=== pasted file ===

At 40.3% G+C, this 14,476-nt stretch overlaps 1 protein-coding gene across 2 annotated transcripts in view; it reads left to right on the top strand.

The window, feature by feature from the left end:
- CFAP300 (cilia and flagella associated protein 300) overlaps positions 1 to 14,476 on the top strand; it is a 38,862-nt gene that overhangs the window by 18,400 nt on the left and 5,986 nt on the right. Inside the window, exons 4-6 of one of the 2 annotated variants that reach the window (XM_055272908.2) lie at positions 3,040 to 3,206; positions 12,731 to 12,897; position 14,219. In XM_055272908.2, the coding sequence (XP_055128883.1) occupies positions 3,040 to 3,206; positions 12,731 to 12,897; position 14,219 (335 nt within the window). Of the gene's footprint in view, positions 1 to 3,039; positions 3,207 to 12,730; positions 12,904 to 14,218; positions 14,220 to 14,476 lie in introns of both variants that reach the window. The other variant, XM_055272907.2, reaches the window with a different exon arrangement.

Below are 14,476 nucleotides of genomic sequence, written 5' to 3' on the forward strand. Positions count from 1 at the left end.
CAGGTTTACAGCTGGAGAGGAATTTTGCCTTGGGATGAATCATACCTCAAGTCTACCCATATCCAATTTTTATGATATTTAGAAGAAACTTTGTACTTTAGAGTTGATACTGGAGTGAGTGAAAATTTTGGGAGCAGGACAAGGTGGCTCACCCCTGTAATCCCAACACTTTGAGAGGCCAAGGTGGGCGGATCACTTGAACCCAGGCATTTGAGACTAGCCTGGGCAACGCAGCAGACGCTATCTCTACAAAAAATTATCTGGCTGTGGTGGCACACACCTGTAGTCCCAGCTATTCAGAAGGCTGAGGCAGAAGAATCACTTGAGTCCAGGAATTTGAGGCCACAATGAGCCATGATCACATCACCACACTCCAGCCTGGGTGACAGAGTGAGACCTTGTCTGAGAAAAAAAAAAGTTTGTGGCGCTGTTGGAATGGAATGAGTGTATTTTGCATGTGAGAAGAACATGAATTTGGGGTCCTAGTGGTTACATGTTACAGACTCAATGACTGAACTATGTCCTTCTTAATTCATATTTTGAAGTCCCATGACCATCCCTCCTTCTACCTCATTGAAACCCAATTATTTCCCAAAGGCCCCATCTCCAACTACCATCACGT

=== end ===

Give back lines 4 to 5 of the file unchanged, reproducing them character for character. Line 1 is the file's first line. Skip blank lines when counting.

Below are 14,476 nucleotides of genomic sequence, written 5' to 3' on the forward strand. Positions count from 1 at the left end.
CAGGTTTACAGCTGGAGAGGAATTTTGCCTTGGGATGAATCATACCTCAAGTCTACCCATATCCAATTTTTATGATATTTAGAAGAAACTTTGTACTTTAGAGTTGATACTGGAGTGAGTGAAAATTTTGGGAGCAGGACAAGGTGGCTCACCCCTGTAATCCCAACACTTTGAGAGGCCAAGGTGGGCGGATCACTTGAACCCAGGCATTTGAGACTAGCCTGGGCAACGCAGCAGACGCTATCTCTACAAAAAATTATCTGGCTGTGGTGGCACACACCTGTAGTCCCAGCTATTCAGAAGGCTGAGGCAGAAGAATCACTTGAGTCCAGGAATTTGAGGCCACAATGAGCCATGATCACATCACCACACTCCAGCCTGGGTGACAGAGTGAGACCTTGTCTGAGAAAAAAAAAAGTTTGTGGCGCTGTTGGAATGGAATGAGTGTATTTTGCATGTGAGAAGAACATGAATTTGGGGTCCTAGTGGTTACATGTTACAGACTCAATGACTGAACTATGTCCTTCTTAATTCATATTTTGAAGTCCCATGACCATCCCTCCTTCTACCTCATTGAAACCCAATTATTTCCCAAAGGCCCCATCTCCAACTACCATCACGT